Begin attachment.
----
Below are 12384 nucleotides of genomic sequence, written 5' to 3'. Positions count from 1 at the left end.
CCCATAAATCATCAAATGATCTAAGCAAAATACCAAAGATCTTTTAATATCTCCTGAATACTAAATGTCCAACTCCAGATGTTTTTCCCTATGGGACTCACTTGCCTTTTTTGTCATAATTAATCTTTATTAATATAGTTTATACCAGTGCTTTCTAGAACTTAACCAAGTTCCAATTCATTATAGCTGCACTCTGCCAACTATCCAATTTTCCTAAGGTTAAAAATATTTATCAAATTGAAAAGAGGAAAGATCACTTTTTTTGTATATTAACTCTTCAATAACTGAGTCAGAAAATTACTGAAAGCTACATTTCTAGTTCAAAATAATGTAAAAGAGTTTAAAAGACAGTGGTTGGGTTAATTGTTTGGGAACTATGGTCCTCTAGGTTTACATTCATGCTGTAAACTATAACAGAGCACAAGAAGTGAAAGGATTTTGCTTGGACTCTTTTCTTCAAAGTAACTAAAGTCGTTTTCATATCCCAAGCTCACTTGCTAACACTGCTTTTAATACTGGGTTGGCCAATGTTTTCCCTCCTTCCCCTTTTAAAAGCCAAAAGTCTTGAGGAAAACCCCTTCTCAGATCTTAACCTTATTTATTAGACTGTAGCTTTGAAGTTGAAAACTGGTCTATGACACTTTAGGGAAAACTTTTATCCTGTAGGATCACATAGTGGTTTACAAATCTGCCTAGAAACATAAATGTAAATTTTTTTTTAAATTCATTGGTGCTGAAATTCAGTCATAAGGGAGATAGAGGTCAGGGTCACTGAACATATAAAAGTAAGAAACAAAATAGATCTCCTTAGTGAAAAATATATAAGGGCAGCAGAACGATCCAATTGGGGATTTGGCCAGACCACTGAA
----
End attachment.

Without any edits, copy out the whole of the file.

Below are 12384 nucleotides of genomic sequence, written 5' to 3'. Positions count from 1 at the left end.
CCCATAAATCATCAAATGATCTAAGCAAAATACCAAAGATCTTTTAATATCTCCTGAATACTAAATGTCCAACTCCAGATGTTTTTCCCTATGGGACTCACTTGCCTTTTTTGTCATAATTAATCTTTATTAATATAGTTTATACCAGTGCTTTCTAGAACTTAACCAAGTTCCAATTCATTATAGCTGCACTCTGCCAACTATCCAATTTTCCTAAGGTTAAAAATATTTATCAAATTGAAAAGAGGAAAGATCACTTTTTTTGTATATTAACTCTTCAATAACTGAGTCAGAAAATTACTGAAAGCTACATTTCTAGTTCAAAATAATGTAAAAGAGTTTAAAAGACAGTGGTTGGGTTAATTGTTTGGGAACTATGGTCCTCTAGGTTTACATTCATGCTGTAAACTATAACAGAGCACAAGAAGTGAAAGGATTTTGCTTGGACTCTTTTCTTCAAAGTAACTAAAGTCGTTTTCATATCCCAAGCTCACTTGCTAACACTGCTTTTAATACTGGGTTGGCCAATGTTTTCCCTCCTTCCCCTTTTAAAAGCCAAAAGTCTTGAGGAAAACCCCTTCTCAGATCTTAACCTTATTTATTAGACTGTAGCTTTGAAGTTGAAAACTGGTCTATGACACTTTAGGGAAAACTTTTATCCTGTAGGATCACATAGTGGTTTACAAATCTGCCTAGAAACATAAATGTAAATTTTTTTTTAAATTCATTGGTGCTGAAATTCAGTCATAAGGGAGATAGAGGTCAGGGTCACTGAACATATAAAAGTAAGAAACAAAATAGATCTCCTTAGTGAAAAATATATAAGGGCAGCAGAACGATCCAATTGGGGATTTGGCCAGACCACTGAA